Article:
Microsoft’s CFO, Chris Liddell, said its offer remains 'extremely generous,' and said Microsoft would 'reconsider its alternatives' if Yahoo fails to accept the offer this weekend.
The Texas-based outsourcer and services firm reported $5.37bn in revenue, a slight increase year-on-year.
Net revenue was $63m, down from $165m a year ago, but last year's figure included a $100m contract termination payment from Verizon.
With two $1bn deals recently under its belt, and given a sluggish global economy, EDS experienced a respectable first quarter, but needs to show growth in its applications business, given the strategic importance of this business to its future growth.
EDS is continuing to build its SAP practice, and has started to put additional investments into its Oracle capabilities, recently launching a government tax practice based on Oracle solutions.
Following my BT/Unilever story about businesses exploring Second Life, and interview with Second Life creator Philip Rosedale, I have spoken to a Fortune 500 company who said that “event orientated” applications are more suited for business looking to exploit virtual world technology.
For example; the launching of a book, a music performance, or an “ongoing event” to drive customer feedback about the changes you’d like to see at your local Starbucks store would work best for business applications.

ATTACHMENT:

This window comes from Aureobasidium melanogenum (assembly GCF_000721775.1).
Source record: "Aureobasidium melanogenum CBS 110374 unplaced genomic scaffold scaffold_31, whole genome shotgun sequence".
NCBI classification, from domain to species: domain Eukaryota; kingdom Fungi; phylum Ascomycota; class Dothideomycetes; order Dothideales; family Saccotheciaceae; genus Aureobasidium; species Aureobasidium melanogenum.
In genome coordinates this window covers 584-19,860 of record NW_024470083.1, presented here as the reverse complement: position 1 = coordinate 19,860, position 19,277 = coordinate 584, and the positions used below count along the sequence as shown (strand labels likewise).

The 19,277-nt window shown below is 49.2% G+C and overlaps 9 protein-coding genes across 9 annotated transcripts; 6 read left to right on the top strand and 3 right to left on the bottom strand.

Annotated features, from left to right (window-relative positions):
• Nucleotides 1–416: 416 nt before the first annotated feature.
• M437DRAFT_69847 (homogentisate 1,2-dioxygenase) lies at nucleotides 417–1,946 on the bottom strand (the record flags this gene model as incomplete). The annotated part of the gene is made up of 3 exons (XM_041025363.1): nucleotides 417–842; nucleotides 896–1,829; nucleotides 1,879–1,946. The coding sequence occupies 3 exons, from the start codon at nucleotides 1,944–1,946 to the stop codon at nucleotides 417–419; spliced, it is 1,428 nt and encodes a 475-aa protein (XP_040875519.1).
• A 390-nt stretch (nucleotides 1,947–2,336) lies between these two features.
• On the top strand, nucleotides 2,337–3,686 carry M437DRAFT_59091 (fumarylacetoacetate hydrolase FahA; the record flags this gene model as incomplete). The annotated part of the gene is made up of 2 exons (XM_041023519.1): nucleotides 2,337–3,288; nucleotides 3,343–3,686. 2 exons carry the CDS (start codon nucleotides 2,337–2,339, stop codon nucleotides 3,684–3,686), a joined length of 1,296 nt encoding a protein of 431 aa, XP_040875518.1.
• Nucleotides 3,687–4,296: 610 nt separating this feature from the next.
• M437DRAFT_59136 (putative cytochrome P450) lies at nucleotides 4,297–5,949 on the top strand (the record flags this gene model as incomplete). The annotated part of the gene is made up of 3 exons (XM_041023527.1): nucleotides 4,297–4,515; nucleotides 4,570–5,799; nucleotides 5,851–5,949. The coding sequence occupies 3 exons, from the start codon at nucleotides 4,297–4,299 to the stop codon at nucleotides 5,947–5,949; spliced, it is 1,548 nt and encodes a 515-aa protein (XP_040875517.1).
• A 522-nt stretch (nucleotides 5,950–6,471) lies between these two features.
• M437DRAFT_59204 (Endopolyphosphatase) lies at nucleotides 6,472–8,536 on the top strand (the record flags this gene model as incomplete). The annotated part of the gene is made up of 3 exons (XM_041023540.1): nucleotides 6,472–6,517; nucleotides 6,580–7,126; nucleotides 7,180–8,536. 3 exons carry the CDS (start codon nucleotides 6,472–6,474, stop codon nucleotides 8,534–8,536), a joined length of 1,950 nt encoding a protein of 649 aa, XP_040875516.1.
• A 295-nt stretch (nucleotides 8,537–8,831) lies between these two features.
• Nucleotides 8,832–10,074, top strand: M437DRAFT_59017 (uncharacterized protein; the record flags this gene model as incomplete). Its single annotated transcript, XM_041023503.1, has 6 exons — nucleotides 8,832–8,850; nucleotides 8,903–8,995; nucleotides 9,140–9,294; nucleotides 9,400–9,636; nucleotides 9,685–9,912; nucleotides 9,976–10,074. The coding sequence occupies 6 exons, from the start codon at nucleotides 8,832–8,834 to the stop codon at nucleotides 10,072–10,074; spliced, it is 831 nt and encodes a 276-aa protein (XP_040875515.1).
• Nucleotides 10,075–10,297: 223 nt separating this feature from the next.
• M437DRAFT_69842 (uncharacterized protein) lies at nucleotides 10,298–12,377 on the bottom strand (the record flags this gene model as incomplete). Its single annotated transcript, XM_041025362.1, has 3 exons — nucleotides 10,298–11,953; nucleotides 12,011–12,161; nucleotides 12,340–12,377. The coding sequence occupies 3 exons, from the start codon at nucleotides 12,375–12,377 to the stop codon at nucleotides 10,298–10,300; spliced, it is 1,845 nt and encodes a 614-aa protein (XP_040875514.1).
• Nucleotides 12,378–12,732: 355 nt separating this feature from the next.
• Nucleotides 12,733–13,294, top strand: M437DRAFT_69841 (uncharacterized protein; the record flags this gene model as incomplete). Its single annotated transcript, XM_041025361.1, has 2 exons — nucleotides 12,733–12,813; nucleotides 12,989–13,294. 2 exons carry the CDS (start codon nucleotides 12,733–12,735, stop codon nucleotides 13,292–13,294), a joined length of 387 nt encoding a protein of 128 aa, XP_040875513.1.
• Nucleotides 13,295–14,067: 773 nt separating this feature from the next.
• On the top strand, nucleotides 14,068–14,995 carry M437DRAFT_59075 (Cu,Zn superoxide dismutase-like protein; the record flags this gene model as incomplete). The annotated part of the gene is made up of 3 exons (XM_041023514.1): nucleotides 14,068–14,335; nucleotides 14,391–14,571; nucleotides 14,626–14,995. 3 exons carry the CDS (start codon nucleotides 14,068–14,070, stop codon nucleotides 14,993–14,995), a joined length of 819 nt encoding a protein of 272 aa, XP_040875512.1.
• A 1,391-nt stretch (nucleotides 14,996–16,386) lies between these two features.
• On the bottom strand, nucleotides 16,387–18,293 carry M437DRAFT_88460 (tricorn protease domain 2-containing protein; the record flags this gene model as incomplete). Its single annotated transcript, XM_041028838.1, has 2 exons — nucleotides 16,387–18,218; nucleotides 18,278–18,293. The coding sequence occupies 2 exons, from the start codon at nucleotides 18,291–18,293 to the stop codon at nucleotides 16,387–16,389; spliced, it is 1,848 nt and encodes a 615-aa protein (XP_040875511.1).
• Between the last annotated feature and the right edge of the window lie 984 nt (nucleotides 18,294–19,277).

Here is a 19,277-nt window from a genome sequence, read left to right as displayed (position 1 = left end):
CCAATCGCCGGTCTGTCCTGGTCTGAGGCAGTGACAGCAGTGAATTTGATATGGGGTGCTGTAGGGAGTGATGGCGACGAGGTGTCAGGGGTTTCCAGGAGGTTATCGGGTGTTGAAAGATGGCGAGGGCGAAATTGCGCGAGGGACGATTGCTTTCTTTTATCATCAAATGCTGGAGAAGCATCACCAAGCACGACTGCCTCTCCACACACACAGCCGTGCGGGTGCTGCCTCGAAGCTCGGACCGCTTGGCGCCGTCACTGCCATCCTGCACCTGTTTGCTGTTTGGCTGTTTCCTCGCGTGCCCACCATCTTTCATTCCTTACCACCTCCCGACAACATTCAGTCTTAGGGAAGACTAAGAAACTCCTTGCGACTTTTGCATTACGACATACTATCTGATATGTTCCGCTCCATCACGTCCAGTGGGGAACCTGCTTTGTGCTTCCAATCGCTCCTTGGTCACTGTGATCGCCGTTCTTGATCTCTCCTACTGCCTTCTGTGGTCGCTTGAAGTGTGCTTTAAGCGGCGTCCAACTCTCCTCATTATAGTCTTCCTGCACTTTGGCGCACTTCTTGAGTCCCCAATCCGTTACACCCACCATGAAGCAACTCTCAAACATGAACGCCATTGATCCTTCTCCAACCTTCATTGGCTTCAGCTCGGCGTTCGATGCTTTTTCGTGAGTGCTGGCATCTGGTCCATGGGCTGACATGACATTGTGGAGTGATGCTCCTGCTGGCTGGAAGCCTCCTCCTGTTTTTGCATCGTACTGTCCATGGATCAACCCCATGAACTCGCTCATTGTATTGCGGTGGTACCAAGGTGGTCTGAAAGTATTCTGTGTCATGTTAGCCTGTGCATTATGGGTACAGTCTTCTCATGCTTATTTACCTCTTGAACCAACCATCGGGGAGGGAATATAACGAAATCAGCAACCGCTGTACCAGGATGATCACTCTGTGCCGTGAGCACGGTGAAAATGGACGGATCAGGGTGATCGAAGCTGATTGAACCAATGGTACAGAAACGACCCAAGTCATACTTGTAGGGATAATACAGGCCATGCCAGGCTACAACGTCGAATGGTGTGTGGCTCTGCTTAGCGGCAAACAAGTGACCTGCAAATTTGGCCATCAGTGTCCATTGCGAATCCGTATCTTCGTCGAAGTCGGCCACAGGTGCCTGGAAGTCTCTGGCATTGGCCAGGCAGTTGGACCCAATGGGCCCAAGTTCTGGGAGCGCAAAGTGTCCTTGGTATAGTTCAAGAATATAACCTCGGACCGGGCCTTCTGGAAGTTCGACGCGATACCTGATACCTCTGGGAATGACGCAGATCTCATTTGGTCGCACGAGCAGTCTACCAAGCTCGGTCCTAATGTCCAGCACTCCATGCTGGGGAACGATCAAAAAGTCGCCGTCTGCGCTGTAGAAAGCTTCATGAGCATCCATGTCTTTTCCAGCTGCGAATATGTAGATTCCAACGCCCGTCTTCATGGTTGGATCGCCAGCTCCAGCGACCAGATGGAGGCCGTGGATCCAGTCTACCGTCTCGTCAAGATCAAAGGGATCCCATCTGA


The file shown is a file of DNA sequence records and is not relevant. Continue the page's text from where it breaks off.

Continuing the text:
The challenge is understanding how the unique characteristics of Web3D map to your business. This is something that is a long way-off, as most companies haven’t even got Web 2.0 right as yet.
Even on the Web 1.0 front, there are some companies out there who still think that sticking a company brochure on a website constitutes “a strategy”.
The company I spoke to also said that the next wave of customers will have been brought up on video games, not traditional print media and not movies.
So learning how best to engage and collaborate with this group of customers through the mediums they are more apt to use – and learning the sensibilities of that medium - is the real challenge and opportunity for businesses.
Microsoft reported its fiscal 2008 third-quarter results after the close of the US financial markets on Thursday. Revenues totalled $14.45bn. The revenue figure was up slightly from the $14.40bn posted a year ago but the net income and earnings per share were down.